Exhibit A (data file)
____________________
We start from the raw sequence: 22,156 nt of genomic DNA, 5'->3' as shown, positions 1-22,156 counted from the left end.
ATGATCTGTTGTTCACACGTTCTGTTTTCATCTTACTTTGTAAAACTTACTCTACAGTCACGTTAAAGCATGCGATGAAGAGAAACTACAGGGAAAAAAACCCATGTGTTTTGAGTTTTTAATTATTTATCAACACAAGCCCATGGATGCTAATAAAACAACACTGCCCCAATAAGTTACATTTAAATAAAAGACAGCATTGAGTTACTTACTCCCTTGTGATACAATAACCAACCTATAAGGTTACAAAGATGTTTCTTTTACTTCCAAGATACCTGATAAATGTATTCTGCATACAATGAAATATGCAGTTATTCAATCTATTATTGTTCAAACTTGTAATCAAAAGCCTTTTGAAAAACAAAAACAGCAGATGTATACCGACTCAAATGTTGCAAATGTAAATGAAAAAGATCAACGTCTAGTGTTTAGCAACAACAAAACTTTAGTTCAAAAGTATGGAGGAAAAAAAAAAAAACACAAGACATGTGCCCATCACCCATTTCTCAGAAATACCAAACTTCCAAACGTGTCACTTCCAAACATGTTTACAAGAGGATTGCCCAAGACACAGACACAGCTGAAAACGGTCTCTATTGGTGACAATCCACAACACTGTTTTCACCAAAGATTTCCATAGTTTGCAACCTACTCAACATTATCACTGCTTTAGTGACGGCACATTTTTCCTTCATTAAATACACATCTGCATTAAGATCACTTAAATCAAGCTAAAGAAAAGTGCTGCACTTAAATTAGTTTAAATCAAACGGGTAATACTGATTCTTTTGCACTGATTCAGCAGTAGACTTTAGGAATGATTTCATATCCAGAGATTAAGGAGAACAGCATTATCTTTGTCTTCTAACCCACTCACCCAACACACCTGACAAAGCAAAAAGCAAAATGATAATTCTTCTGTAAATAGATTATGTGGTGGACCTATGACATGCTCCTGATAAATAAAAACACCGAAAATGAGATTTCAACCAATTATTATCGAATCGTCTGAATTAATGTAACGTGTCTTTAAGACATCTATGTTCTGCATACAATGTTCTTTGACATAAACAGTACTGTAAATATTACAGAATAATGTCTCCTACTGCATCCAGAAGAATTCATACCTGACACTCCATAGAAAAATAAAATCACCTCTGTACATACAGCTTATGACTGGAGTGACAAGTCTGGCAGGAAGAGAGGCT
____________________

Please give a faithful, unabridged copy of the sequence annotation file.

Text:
We start from the raw sequence: 22,156 nt of genomic DNA, 5'->3' as shown, positions 1-22,156 counted from the left end.
ATGATCTGTTGTTCACACGTTCTGTTTTCATCTTACTTTGTAAAACTTACTCTACAGTCACGTTAAAGCATGCGATGAAGAGAAACTACAGGGAAAAAAACCCATGTGTTTTGAGTTTTTAATTATTTATCAACACAAGCCCATGGATGCTAATAAAACAACACTGCCCCAATAAGTTACATTTAAATAAAAGACAGCATTGAGTTACTTACTCCCTTGTGATACAATAACCAACCTATAAGGTTACAAAGATGTTTCTTTTACTTCCAAGATACCTGATAAATGTATTCTGCATACAATGAAATATGCAGTTATTCAATCTATTATTGTTCAAACTTGTAATCAAAAGCCTTTTGAAAAACAAAAACAGCAGATGTATACCGACTCAAATGTTGCAAATGTAAATGAAAAAGATCAACGTCTAGTGTTTAGCAACAACAAAACTTTAGTTCAAAAGTATGGAGGAAAAAAAAAAAAACACAAGACATGTGCCCATCACCCATTTCTCAGAAATACCAAACTTCCAAACGTGTCACTTCCAAACATGTTTACAAGAGGATTGCCCAAGACACAGACACAGCTGAAAACGGTCTCTATTGGTGACAATCCACAACACTGTTTTCACCAAAGATTTCCATAGTTTGCAACCTACTCAACATTATCACTGCTTTAGTGACGGCACATTTTTCCTTCATTAAATACACATCTGCATTAAGATCACTTAAATCAAGCTAAAGAAAAGTGCTGCACTTAAATTAGTTTAAATCAAACGGGTAATACTGATTCTTTTGCACTGATTCAGCAGTAGACTTTAGGAATGATTTCATATCCAGAGATTAAGGAGAACAGCATTATCTTTGTCTTCTAACCCACTCACCCAACACACCTGACAAAGCAAAAAGCAAAATGATAATTCTTCTGTAAATAGATTATGTGGTGGACCTATGACATGCTCCTGATAAATAAAAACACCGAAAATGAGATTTCAACCAATTATTATCGAATCGTCTGAATTAATGTAACGTGTCTTTAAGACATCTATGTTCTGCATACAATGTTCTTTGACATAAACAGTACTGTAAATATTACAGAATAATGTCTCCTACTGCATCCAGAAGAATTCATACCTGACACTCCATAGAAAAATAAAATCACCTCTGTACATACAGCTTATGACTGGAGTGACAAGTCTGGCAGGAAGAGAGGCT